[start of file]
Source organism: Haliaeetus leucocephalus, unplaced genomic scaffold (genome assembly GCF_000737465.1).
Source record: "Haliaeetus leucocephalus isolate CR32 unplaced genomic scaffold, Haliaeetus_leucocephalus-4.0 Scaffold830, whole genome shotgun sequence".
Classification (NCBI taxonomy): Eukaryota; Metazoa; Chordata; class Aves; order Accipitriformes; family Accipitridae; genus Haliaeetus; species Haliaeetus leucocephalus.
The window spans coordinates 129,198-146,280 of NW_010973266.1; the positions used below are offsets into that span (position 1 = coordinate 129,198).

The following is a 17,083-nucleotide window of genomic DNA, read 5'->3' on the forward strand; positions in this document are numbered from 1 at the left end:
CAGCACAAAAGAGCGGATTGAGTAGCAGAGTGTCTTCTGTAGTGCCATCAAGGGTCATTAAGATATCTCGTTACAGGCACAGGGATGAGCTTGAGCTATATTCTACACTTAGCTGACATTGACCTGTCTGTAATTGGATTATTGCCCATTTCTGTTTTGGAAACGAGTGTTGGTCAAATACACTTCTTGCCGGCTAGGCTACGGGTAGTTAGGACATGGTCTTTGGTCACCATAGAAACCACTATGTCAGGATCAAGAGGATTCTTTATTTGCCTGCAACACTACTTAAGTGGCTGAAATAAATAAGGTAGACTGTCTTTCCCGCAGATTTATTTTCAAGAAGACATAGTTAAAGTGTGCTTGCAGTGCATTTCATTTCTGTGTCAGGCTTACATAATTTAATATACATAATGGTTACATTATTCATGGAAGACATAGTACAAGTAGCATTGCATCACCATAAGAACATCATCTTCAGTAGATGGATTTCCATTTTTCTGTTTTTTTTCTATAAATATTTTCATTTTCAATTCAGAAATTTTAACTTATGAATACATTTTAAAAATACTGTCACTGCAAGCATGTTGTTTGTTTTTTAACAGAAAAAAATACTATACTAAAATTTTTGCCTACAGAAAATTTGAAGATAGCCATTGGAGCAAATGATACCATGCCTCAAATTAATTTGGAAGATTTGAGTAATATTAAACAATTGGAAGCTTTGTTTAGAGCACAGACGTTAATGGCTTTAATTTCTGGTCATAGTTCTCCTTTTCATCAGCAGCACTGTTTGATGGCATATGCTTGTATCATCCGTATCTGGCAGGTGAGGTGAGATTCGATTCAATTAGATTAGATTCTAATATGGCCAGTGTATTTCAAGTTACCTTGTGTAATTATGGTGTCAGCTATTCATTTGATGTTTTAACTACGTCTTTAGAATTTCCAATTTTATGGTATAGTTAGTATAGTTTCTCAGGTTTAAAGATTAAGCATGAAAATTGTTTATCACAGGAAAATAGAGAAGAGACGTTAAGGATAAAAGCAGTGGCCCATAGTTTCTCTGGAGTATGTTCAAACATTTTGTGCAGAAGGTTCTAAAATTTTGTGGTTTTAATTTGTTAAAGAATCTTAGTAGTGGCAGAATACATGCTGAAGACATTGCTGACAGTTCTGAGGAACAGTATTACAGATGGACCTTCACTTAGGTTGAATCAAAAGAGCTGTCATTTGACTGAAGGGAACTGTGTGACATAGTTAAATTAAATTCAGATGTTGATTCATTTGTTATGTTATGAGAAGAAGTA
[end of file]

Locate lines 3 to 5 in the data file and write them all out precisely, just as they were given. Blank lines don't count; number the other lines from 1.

Classification (NCBI taxonomy): Eukaryota; Metazoa; Chordata; class Aves; order Accipitriformes; family Accipitridae; genus Haliaeetus; species Haliaeetus leucocephalus.
The window spans coordinates 129,198-146,280 of NW_010973266.1; the positions used below are offsets into that span (position 1 = coordinate 129,198).

The following is a 17,083-nucleotide window of genomic DNA, read 5'->3' on the forward strand; positions in this document are numbered from 1 at the left end: